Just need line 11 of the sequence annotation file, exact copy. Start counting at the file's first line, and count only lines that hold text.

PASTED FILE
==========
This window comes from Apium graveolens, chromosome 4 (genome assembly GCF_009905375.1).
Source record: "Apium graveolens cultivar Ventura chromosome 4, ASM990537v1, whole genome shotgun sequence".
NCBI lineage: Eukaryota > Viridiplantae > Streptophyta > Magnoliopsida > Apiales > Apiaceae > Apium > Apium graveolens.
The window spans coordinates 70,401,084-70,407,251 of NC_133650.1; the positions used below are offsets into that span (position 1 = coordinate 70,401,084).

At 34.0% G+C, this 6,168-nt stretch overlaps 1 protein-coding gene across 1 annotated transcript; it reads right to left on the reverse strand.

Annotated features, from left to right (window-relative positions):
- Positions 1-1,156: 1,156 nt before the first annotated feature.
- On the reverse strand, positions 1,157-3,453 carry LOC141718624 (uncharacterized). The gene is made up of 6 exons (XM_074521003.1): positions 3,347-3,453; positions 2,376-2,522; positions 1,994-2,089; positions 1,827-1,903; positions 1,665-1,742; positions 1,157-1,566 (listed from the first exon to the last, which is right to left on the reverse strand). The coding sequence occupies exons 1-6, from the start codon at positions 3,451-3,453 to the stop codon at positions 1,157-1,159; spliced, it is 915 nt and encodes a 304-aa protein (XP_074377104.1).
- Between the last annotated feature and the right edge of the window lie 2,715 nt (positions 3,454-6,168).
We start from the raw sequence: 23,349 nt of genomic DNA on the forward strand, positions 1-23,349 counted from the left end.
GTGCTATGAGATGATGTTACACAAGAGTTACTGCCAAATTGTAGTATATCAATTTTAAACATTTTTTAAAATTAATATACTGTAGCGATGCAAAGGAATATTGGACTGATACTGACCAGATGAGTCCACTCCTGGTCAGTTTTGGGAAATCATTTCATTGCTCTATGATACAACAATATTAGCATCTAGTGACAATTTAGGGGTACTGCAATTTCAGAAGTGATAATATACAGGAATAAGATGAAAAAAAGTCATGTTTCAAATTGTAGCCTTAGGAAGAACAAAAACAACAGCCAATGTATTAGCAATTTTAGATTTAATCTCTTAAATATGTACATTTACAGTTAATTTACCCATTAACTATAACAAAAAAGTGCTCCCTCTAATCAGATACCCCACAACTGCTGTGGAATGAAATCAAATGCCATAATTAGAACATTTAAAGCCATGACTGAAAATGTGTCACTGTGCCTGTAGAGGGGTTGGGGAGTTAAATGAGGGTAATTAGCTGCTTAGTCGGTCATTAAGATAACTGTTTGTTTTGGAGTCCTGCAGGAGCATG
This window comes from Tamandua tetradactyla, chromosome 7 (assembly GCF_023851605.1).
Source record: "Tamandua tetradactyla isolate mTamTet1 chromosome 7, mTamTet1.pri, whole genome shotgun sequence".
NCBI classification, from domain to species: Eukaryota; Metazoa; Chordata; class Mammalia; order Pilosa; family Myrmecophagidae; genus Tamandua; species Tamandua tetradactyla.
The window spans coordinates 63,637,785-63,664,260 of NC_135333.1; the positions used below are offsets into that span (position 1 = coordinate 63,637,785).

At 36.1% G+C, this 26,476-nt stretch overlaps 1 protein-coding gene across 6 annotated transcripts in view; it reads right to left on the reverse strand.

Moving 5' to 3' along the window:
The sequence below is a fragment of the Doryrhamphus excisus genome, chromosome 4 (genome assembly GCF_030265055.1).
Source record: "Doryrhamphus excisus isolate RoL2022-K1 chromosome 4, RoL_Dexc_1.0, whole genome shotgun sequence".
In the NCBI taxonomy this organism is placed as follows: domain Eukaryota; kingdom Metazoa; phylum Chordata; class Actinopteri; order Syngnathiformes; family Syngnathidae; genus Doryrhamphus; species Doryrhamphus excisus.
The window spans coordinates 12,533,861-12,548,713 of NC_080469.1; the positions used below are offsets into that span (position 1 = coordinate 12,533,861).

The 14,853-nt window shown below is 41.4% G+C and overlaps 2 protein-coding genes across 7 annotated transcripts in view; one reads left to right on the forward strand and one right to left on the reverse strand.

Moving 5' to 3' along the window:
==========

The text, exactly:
GTGCTATGAGATGATGTTACACAAGAGTTACTGCCAAATTGTAGTATATCAATTTTAAACATTTTTTAAAATTAATATACTGTAGCGATGCAAAGGAATATTGGACTGATACTGACCAGATGAGTCCACTCCTGGTCAGTTTTGGGAAATCATTTCATTGCTCTATGATACAACAATATTAGCATCTAGTGACAATTTAGGGGTACTGCAATTTCAGAAGTGATAATATACAGGAATAAGATGAAAAAAAGTCATGTTTCAAATTGTAGCCTTAGGAAGAACAAAAACAACAGCCAATGTATTAGCAATTTTAGATTTAATCTCTTAAATATGTACATTTACAGTTAATTTACCCATTAACTATAACAAAAAAGTGCTCCCTCTAATCAGATACCCCACAACTGCTGTGGAATGAAATCAAATGCCATAATTAGAACATTTAAAGCCATGACTGAAAATGTGTCACTGTGCCTGTAGAGGGGTTGGGGAGTTAAATGAGGGTAATTAGCTGCTTAGTCGGTCATTAAGATAACTGTTTGTTTTGGAGTCCTGCAGGAGCATG